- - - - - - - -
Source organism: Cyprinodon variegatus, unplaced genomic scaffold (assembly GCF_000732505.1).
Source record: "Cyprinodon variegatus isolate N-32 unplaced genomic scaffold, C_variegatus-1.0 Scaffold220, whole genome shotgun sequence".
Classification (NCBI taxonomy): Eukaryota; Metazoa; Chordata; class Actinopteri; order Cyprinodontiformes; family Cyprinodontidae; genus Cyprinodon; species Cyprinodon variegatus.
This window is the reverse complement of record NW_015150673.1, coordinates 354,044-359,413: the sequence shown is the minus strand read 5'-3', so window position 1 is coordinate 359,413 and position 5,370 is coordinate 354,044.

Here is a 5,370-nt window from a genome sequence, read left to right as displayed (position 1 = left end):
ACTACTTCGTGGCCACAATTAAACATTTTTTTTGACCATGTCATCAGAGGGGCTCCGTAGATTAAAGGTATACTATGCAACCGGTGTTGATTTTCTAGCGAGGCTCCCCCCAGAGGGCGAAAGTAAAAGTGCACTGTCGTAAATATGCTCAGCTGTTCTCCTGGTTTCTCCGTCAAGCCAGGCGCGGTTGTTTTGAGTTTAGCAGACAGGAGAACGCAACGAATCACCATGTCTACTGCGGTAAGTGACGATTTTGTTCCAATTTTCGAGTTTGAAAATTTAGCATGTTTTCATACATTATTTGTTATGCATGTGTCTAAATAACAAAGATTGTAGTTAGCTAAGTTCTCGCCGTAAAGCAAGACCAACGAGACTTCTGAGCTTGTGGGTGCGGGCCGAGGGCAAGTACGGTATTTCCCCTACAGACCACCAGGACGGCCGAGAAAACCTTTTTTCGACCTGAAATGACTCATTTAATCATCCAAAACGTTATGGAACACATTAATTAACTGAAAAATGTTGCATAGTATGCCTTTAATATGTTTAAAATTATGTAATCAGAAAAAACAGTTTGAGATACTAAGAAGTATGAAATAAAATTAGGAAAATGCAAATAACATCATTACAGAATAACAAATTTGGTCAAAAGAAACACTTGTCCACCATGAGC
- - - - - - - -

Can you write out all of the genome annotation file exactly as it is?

Source organism: Cyprinodon variegatus, unplaced genomic scaffold (assembly GCF_000732505.1).
Source record: "Cyprinodon variegatus isolate N-32 unplaced genomic scaffold, C_variegatus-1.0 Scaffold220, whole genome shotgun sequence".
Classification (NCBI taxonomy): Eukaryota; Metazoa; Chordata; class Actinopteri; order Cyprinodontiformes; family Cyprinodontidae; genus Cyprinodon; species Cyprinodon variegatus.
This window is the reverse complement of record NW_015150673.1, coordinates 354,044-359,413: the sequence shown is the minus strand read 5'-3', so window position 1 is coordinate 359,413 and position 5,370 is coordinate 354,044.

Here is a 5,370-nt window from a genome sequence, read left to right as displayed (position 1 = left end):
ACTACTTCGTGGCCACAATTAAACATTTTTTTTGACCATGTCATCAGAGGGGCTCCGTAGATTAAAGGTATACTATGCAACCGGTGTTGATTTTCTAGCGAGGCTCCCCCCAGAGGGCGAAAGTAAAAGTGCACTGTCGTAAATATGCTCAGCTGTTCTCCTGGTTTCTCCGTCAAGCCAGGCGCGGTTGTTTTGAGTTTAGCAGACAGGAGAACGCAACGAATCACCATGTCTACTGCGGTAAGTGACGATTTTGTTCCAATTTTCGAGTTTGAAAATTTAGCATGTTTTCATACATTATTTGTTATGCATGTGTCTAAATAACAAAGATTGTAGTTAGCTAAGTTCTCGCCGTAAAGCAAGACCAACGAGACTTCTGAGCTTGTGGGTGCGGGCCGAGGGCAAGTACGGTATTTCCCCTACAGACCACCAGGACGGCCGAGAAAACCTTTTTTCGACCTGAAATGACTCATTTAATCATCCAAAACGTTATGGAACACATTAATTAACTGAAAAATGTTGCATAGTATGCCTTTAATATGTTTAAAATTATGTAATCAGAAAAAACAGTTTGAGATACTAAGAAGTATGAAATAAAATTAGGAAAATGCAAATAACATCATTACAGAATAACAAATTTGGTCAAAAGAAACACTTGTCCACCATGAGC